To create is to show. Flashers and streakers wear trench coats since they conceal the wearer’s lack of undergarments and can be opened quickly when there’s an intention to show. So, she keeps on walking, people watching, recording and creating. And wearing her manteau de flâneur. She is preparing for an exhibition. An exhibition of a human breaking the system. School is also a system. Many public schools in the States forbade students from wearing trench coats, on the grounds that they could be used to conceal weapons. “But that would be least concern, if Trump will become a president,” she thought.

She could go on a war in this coat, on a war with third world.

So, beware of her gun, son.

Son Of A Gun.



My eyes are muted grey today. They used to be shiny light blue like the clear blue summer sky. But they change all the time now, depending on the environment I’m in. They are indiscriminate. They’re still specific but already disloyal, so it is hard to trust…

It is hard to trust him although he seems to be like a nice and honest guy. He reads Seneca, plays piano and is full of power and energy. He’s like a Roman soldier, able to pull me up and carry wherever he wants to. Maybe even to drop me into the Seine river if I’ll misbehave during this date. He’s not your usual skinny Parisian guy. He’s the conqueror, and I like him. As we sit here on Pont Neuf and drink wine from Chablis, he suddenly asks me whether I did some MDMA, in reference to my once again dilated pupils. And there’s no shame, nor any excitement, it’s just a casual question. Just as casual as it would be popping some ecstasy pills on a Friday night before dating someone for the first time. Honey, did you know that there are other factors that can cause pupil dilation besides drugs, physical or psychological pleasure for example? Maybe you’re simply turning me on? This all has been discovered and proved back in the 1970’s. Niles Bernick’s studies showed that both men and women get dilated pupils when they are sexually aroused. Research lead by G. K. Poock showed that when our minds are loaded to 125% of their capacity, the pupils get constricted. This wine is not working, my brain is still working and I’m still super-conscious about the situation we’re in. It’s not an extase, I’m just interested in what you’re saying. You are interesting to me, but… Whether or not the eyes are windows to the soul, the pupils are certainly windows to the mind. And my mind doesn’t let me trust you.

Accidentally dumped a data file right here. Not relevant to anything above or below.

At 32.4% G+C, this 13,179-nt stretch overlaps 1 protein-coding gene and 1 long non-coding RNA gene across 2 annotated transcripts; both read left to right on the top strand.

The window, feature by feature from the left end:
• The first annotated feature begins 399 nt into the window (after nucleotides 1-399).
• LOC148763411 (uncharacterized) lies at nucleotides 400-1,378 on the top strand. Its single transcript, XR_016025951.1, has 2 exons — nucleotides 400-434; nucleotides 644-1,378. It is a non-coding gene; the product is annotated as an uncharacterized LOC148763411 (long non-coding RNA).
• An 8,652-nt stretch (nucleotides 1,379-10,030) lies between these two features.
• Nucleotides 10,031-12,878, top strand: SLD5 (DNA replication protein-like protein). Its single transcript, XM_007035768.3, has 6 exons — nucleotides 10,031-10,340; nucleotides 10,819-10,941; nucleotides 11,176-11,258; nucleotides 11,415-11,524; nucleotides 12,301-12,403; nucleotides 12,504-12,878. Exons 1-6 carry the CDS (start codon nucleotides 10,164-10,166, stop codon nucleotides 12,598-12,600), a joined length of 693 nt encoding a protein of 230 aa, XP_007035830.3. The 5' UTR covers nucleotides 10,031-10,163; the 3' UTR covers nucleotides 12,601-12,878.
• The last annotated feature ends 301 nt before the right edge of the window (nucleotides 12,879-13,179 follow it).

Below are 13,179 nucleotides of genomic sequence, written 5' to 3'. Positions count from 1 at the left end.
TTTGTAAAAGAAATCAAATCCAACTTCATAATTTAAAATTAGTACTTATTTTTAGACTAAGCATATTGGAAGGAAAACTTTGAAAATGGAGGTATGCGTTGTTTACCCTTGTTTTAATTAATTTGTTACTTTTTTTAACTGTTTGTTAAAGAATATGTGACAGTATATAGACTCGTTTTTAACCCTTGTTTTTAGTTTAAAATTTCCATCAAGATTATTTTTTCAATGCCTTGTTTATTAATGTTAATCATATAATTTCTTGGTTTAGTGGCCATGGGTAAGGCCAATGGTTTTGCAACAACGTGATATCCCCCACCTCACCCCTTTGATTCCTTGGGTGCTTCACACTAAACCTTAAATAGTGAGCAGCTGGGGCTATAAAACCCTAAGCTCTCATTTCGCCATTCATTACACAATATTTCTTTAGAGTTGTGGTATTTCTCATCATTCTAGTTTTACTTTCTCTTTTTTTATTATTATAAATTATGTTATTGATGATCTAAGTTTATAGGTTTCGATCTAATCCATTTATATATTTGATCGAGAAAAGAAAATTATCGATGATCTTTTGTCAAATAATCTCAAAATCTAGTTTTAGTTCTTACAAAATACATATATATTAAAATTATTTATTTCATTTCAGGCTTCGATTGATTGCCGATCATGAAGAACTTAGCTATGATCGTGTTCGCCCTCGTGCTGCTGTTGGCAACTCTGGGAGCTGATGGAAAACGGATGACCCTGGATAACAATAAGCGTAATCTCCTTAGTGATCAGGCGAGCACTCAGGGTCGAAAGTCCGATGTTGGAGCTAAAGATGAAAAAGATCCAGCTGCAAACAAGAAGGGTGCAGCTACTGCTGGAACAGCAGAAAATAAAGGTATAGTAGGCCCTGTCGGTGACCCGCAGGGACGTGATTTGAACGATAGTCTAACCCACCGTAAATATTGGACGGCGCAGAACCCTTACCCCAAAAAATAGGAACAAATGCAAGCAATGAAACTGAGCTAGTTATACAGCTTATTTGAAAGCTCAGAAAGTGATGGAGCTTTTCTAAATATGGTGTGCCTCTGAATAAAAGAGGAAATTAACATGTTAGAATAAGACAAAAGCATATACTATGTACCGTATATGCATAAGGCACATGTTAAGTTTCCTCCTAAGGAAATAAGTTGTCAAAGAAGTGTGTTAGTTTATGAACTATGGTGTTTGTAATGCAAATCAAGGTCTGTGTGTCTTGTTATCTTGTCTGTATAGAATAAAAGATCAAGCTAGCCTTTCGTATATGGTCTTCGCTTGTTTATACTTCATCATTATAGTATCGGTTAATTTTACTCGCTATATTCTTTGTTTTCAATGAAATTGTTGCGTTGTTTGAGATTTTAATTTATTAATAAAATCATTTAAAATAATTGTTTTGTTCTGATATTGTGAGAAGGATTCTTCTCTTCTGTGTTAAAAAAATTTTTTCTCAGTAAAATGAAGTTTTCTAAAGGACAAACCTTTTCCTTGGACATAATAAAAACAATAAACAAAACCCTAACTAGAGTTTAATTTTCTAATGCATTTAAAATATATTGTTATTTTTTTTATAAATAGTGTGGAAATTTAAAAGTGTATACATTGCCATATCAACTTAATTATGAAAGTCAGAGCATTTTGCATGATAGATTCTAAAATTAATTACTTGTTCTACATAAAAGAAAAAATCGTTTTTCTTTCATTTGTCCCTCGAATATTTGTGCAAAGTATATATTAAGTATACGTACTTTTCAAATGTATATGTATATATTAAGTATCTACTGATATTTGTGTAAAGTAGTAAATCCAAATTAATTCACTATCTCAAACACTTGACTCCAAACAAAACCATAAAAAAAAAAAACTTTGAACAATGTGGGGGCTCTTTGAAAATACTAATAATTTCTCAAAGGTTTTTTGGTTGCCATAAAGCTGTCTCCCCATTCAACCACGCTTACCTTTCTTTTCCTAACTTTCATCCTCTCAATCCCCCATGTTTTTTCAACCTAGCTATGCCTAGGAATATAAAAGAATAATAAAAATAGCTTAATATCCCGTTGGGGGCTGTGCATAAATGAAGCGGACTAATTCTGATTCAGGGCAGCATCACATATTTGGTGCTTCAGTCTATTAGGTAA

I just don’t trust anyone anymore.

Although I tried, I tried to trust and love so many times, so many guys. I tried not to mix the love and the career, then I tried to build them together. It didn’t work out, and once again my ambitions saved me. So, I moved, so I’m here now, in Paris.

I lighted up my cigar, and meditated in an unhealthy way. I felt relaxed because this bullshit on another continent was over, and I remembered the moments and words, wise words said to me by the people who cared. And then my phone made a sound. It was an iMessage from Patrick: “Gabrielle! It’s time for an update. What’s happening? Where are you now?”

Now… Now is an interesting concept I thought. Physically I’m now in Paris. Mentally and spiritually a bit away, but certainly on my way. Away, because I feel that it is easier to play a supporting role in this movie of life at the moment, my moment side role is less dramatic, less serious, it’s plain and convenient. No flames, no games. I thought about our last conversation with bitter-sweetness. I remembered your voice, loud discomfort, and hanging up. My radical transparency made you feel uncomfortable, and I didn’t even love you, I never did… I even don’t know whether I liked you. But I was certainly amused and seduced. I loved what you represented to me.

I cut my cigar. I didn’t want to smoke anymore. As I didn’t want to drink coffee anymore. I put on Lykke Li’s album and started preparing for tomorrow’s meeting. Career adventures and ambitions, my mind and life savers. And for a cliché scene, as I was dancing and singing along “I’m Good, I’m Gone” I felt so right in this moment, being on this path. It was a musical equivalent of a shower for me. A fresh course of thinking and feeling rushed over me. And I didn’t care anymore. Most probably we won’t see each other again anymore, so take care.


I continued my nomadic lifestyle, people watching and not judging, I forgave more easily and I didn’t put on any pressure. And if somebody was over reacting, was too exotic, neurotic or erotic, I pressed ‘delete’ and forgot. I didn’t care about the truth of others anymore, but I maintained my own frank essence. My strong and honest essence. I maintained myself and progressed in my own way. And I was grateful, I was certainly very grateful at that time. I started getting more freelance writing submissions and my life went on.